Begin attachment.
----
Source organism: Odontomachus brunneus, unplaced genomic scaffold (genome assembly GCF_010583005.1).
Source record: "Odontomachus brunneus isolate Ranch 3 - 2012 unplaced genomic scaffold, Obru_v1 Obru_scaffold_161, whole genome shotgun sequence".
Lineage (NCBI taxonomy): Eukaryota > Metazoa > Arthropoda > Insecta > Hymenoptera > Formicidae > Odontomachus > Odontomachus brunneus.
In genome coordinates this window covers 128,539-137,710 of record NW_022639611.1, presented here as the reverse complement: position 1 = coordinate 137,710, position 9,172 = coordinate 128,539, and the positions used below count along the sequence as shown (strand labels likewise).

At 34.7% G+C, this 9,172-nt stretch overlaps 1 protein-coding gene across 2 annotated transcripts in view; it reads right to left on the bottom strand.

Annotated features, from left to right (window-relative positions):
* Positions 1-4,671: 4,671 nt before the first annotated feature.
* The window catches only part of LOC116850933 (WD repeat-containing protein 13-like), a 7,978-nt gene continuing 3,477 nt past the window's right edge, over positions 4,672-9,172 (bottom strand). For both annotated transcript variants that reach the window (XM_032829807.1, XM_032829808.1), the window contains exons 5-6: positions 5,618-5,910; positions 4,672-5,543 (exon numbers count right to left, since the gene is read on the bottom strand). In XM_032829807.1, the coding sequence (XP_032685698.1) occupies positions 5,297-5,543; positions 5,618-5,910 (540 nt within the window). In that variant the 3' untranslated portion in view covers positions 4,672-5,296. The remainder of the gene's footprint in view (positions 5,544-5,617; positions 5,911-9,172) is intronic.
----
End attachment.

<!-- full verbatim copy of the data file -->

Source organism: Odontomachus brunneus, unplaced genomic scaffold (genome assembly GCF_010583005.1).
Source record: "Odontomachus brunneus isolate Ranch 3 - 2012 unplaced genomic scaffold, Obru_v1 Obru_scaffold_161, whole genome shotgun sequence".
Lineage (NCBI taxonomy): Eukaryota > Metazoa > Arthropoda > Insecta > Hymenoptera > Formicidae > Odontomachus > Odontomachus brunneus.
In genome coordinates this window covers 128,539-137,710 of record NW_022639611.1, presented here as the reverse complement: position 1 = coordinate 137,710, position 9,172 = coordinate 128,539, and the positions used below count along the sequence as shown (strand labels likewise).

At 34.7% G+C, this 9,172-nt stretch overlaps 1 protein-coding gene across 2 annotated transcripts in view; it reads right to left on the bottom strand.

Annotated features, from left to right (window-relative positions):
* Positions 1-4,671: 4,671 nt before the first annotated feature.
* The window catches only part of LOC116850933 (WD repeat-containing protein 13-like), a 7,978-nt gene continuing 3,477 nt past the window's right edge, over positions 4,672-9,172 (bottom strand). For both annotated transcript variants that reach the window (XM_032829807.1, XM_032829808.1), the window contains exons 5-6: positions 5,618-5,910; positions 4,672-5,543 (exon numbers count right to left, since the gene is read on the bottom strand). In XM_032829807.1, the coding sequence (XP_032685698.1) occupies positions 5,297-5,543; positions 5,618-5,910 (540 nt within the window). In that variant the 3' untranslated portion in view covers positions 4,672-5,296. The remainder of the gene's footprint in view (positions 5,544-5,617; positions 5,911-9,172) is intronic.